Nagasaki sets the record straight about casino proposals

By Charlotte Lee Updated
Japanese cities firm up their integrated resort proposals

Nagasaki Prefecture in Japan has hit out at claims that its casino request-for-proposal process hasn’t been conducted in a fair manner.

GGR Asia reports the authority added that it would continue to act in a fair manner as it prepares to create its national integrated resort development plan application.

The latter was a reference to an integrated resort, as large-scale casino complexes with tourism facilities are known in Japan, and to the fact that local governments must apply to national authorities for the right to host such a development.

On August 10, prefectural authorities in Nagasaki said they had selected Casinos Australia International as their priority choice, as partner for the local government’s tilt at having a casino resort.

But it was reported in Japanese media that another of the contenders, Niki Chyau Fwu Group, a Japanese enterprise, had questioned the integrity of Nagasaki’s selection process.

Even before the selection of Casinos Austria had been announced, the other suitor among the three courting Nagasaki, Oshidori International Development, had issued a statement saying it was considering withdrawing from the process, unless it was “conducted in an ethical manner”.

One of the issues raised subsequently was the fairness or otherwise, of Nagasaki’s application of background-check tests relating to the suitor organisations.

Nagasaki’s Integrated Resort Promotion Division said: “Casinos Austria International Japan was chosen as the priority rights holder after an overall evaluation of five different evaluation sections.”

It added: “The background checks have been applied equally to all of the applicants.”

Nagasaki prefecture was asked whether it had received any complaints or requests to re-evaluate the review process relating to the Nagasaki IR partner candidates and their respective business proposals.

The authority replied: “Since the tender is not yet completed, information regarding the individual applicants cannot be disclosed in order to complete a fair tendering process”.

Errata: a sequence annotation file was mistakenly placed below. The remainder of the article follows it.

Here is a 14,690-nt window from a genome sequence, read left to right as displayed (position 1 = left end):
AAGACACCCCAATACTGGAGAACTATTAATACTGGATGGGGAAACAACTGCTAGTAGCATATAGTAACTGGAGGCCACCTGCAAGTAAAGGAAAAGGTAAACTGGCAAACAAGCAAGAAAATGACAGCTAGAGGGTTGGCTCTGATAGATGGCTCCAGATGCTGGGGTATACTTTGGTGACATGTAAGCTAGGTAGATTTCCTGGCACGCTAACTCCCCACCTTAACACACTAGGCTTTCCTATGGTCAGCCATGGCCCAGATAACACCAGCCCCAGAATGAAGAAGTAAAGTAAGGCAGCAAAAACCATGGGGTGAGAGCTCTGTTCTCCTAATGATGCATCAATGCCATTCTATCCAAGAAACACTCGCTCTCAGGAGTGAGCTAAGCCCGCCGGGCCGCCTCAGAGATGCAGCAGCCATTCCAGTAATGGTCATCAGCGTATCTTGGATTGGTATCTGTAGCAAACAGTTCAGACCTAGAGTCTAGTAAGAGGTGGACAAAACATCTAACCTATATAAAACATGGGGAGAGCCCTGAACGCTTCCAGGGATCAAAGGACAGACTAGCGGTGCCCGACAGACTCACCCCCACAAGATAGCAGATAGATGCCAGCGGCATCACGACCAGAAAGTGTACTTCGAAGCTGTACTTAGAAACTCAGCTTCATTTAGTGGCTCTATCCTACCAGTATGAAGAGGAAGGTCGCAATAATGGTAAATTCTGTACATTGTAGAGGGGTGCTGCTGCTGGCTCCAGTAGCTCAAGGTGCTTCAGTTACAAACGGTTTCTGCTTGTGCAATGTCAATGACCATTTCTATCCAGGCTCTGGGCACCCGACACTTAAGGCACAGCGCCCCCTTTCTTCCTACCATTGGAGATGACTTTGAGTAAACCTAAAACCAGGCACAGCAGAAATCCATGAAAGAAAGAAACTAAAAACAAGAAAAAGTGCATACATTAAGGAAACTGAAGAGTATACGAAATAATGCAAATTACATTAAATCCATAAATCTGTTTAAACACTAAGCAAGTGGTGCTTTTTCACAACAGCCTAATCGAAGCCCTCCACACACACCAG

Up to three casino resorts will be permitted in Japan, under the liberalisation framework.

Nagasaki said it expects to make its own submission to the national government by spring 2022.

Wakayama finalised casino proposal

Elsewhere in Wakayama, prefecture governor Yoshinobu Nisaka announced that Clairvest Neem Ventures, a subsidiary of Canadian investment firm Clairvest Group, had been selected to proceed with the prefecture’s bid.

This makes Clairvest the first integrated resort operator partner to be announced among the four regions known to be pursuing one of three integrated resort licences to be issued by Japan’s national government, the others being Osaka, Yokohama and Nagasaki.

The prefecture is hoping to open its facility in spring 2026 although Clairvest has proposed autumn 2027.

According to published information, Clairvest’s integrated resort concept is based on a theme of “land of wood and a land of water” with nature at its core.

Clairvest offers Wakayama reassurance about casino venture

The total floor area would be about 569,000 square metres, of which a casino facility will cover around 38,000 square metres.

It will also offer 2700 rooms and an international exhibition hall with a large conference hall that can accommodate 3000 people.

Notably, Clairvest has proposed an investment of US$4.3 billion versus U$2.6 billion suggested by Wakayama under its fundamental concept.

Both the scale of the investment and target number of visitors put forward by Clairvest are much larger than Wakayama’s own estimations.

The integrated resort is planned to be built on an artificial island called Wakayama Marina City.

The selection of Clairvest comes after Suncity Group withdrew from the race, citing an uncertain global business environment.

It was recently revealed that Suncity had in fact scored higher than Clairvest based on the selection committee’s initial assessment.

Their absence had sparked suggestions Wakayama may itself withdraw from the Japanese integrated resort race, but after deciding to name Clairvest as its partner, the Governor said: “We can take the next step with confidence. Moreover, we will probably be able to obtain national approval if we improve on the plan.”

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